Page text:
World Porridge Day
"In boilin' water, salted weel, 'Tween fingers rins the ruchsome meal, While the brisk spurtle gars them wheel In jaups an' rings - Ae guid half-hour, syne bowls may reel Wi' food for kings." ~ Scotch Porridge, Robert Bird
When writer Sir Arthur Conan Doyle visited a First World War armaments factory at Gretna on the Scottish border, he gave the nickname of "the Devil's Porridge" to the mixture of nitroglycerine and gun-cotton, resembling a lumpy paste, that was used to propel shells on their lethal mission! For more traditional flavors, on World Porridge Day, the village of Carrbridge in the Scottish Highlands hosts the Porridge Making Championships! The grand prize for the winner of the World porridge Championship is the golden spurtle! With a tradition of porridge-eating going back thousands of years, some recipes include the admonition to stir only clockwise, as "anti-clockwise stirring will encourage the devil into your breakfast".
The Scottish Highland village of Carrbridge has teamed up with the Scottish-based charity, Mary’s Meals, to establish World Porridge Day on October 10th. The mission of World Porridge Day is to to help feed hungry children in some of the poorest countries across the globe.
On World Porridge Day, Carrbridge hosts the Porridge Making Championship. Past champions have created recipes for Sticky Toffee Porridge, Fruity Date Porridge and Pinhead Risotto with Lemon and Thyme and Parmesan!
The grand prize for the winner of the World porridge Championship is the golden spurtle.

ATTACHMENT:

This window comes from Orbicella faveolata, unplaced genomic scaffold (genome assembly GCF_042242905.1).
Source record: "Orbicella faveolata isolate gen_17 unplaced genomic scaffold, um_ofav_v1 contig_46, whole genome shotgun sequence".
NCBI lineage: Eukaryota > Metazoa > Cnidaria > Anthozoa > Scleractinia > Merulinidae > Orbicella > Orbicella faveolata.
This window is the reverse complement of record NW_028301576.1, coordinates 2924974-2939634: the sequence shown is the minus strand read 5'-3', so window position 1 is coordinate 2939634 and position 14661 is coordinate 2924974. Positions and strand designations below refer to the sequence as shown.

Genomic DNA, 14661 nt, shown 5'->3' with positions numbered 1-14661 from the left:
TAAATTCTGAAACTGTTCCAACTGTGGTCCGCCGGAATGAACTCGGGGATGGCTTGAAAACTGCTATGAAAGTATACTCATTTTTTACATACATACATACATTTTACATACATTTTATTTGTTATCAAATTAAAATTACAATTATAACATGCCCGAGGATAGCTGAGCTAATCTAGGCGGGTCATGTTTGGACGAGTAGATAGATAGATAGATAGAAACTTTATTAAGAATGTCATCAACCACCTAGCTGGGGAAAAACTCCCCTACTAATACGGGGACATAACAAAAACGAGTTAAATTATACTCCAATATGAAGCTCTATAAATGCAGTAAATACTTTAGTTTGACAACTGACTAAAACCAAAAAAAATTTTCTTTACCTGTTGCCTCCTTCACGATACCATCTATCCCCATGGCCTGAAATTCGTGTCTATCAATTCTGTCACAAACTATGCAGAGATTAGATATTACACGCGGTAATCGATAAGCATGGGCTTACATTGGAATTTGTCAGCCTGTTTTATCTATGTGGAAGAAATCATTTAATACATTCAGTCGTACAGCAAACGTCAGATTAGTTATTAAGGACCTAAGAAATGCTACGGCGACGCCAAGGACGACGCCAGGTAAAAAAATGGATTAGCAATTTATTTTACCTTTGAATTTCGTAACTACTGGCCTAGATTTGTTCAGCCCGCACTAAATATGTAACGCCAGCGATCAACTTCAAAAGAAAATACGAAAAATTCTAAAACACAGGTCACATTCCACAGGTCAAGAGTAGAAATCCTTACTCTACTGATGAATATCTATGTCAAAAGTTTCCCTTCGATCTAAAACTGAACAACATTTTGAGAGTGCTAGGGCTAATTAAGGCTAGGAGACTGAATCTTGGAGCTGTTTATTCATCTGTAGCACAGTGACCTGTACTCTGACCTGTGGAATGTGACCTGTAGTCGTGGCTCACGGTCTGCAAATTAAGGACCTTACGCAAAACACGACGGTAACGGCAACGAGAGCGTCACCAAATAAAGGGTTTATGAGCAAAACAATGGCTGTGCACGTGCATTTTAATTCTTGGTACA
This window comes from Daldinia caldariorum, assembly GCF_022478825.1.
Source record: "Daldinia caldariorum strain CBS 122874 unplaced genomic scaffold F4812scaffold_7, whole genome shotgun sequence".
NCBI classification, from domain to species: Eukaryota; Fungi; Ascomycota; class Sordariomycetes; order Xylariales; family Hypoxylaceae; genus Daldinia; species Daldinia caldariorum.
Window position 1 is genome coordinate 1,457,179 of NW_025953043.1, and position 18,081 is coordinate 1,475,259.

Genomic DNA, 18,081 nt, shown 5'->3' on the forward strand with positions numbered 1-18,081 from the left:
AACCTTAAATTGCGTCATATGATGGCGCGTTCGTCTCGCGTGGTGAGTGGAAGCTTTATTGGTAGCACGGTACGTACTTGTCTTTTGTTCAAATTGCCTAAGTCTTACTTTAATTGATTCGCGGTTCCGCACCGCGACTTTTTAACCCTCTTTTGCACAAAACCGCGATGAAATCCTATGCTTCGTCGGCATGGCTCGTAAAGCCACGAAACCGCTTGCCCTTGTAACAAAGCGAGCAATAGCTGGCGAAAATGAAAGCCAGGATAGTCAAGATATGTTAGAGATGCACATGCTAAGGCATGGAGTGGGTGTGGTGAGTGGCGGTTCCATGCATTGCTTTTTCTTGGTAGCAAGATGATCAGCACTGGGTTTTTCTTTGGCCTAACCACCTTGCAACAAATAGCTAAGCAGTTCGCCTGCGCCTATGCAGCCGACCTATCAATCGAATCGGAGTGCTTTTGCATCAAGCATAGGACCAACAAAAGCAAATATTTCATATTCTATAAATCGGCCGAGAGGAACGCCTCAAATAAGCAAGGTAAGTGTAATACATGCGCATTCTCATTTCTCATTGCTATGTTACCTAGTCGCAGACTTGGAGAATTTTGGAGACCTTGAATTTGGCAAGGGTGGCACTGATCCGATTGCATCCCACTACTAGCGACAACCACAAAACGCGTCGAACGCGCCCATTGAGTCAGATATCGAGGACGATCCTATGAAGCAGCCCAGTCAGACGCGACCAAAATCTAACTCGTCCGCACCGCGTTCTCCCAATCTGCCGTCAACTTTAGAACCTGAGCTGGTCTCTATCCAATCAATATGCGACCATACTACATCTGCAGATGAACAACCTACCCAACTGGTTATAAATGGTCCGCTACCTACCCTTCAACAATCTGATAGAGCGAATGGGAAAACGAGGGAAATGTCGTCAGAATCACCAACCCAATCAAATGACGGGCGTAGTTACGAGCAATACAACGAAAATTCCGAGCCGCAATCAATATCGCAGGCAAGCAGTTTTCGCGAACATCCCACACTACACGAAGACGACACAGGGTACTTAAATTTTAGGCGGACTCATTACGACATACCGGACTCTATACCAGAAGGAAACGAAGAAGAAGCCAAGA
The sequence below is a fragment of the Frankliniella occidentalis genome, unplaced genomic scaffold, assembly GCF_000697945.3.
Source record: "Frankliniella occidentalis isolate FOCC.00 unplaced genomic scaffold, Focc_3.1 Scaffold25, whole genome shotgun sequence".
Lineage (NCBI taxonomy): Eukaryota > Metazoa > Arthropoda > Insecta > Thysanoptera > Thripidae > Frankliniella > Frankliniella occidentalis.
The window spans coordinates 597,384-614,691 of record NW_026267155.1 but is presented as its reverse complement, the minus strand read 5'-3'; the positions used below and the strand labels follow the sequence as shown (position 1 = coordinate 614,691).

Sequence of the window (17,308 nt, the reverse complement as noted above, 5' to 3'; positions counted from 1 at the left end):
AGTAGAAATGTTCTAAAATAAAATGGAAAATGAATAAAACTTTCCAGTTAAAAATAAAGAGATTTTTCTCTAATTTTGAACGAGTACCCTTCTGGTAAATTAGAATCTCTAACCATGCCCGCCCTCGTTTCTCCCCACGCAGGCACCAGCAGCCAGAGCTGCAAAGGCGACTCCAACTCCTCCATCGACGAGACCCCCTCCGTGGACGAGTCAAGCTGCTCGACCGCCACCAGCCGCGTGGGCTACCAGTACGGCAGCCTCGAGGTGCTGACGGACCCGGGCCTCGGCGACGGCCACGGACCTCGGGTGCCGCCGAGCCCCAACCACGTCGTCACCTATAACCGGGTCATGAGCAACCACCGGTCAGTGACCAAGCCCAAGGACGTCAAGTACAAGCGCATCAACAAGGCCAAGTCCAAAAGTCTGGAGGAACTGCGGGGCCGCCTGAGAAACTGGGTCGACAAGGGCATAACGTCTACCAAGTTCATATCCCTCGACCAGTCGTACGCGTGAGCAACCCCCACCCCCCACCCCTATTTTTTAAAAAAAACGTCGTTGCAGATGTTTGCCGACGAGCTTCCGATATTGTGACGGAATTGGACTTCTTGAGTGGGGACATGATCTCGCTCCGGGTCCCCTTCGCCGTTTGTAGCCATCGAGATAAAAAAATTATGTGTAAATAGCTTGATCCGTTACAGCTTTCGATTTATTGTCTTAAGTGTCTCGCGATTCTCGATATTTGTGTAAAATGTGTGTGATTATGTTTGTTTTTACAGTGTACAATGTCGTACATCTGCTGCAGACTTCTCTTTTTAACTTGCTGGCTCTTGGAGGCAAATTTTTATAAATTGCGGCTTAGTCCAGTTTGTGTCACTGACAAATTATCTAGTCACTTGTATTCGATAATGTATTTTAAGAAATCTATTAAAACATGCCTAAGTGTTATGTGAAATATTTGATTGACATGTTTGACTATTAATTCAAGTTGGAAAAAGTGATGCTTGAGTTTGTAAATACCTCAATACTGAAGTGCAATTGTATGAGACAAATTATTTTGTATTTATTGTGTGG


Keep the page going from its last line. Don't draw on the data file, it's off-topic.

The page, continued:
Although many cultures have their own form of porridge (either sweet or savoury and using a variety of grains or starchy vegetables), the term most commonly refers to oat porridge (called oatmeal in the U.S. and parts of Canada), which is eaten for breakfast either plain with a bit of salt (the classic traditional Scottish version), or with other sweeteners and milk, cream, or butter.
Varieties of oat porridge include:
Groats, a porridge made from unprocessed oats or wheat
Gruel, very thin porridge, often drunk rather than eaten
With a tradition of porridge-eating going back thousands of years, some recipes include the admonition to stir only clockwise, as "anti-clockwise stirring will encourage the devil into your breakfast".
This tartan, designed by Carol A.L. Martin, marries the deep colours of a ceramic bowl with the soft warm colours of just-cooked porridge.
The classic fairy tale, known as "Sweet Porridge" or sometimes "The Magic Porridge Pot", is a folkloric German fairy tale recorded by the Brothers Grimm which tells of a poor girl and her mother who have nothing to eat. They meet an aged woman who gives them a magic porridge pot and special incantations to make the pot cook (and stop cooking) porridge. Things work for a while, but then ...
To hear an audio version this classic tale told charmingly by Danny Kaye, click the porridge!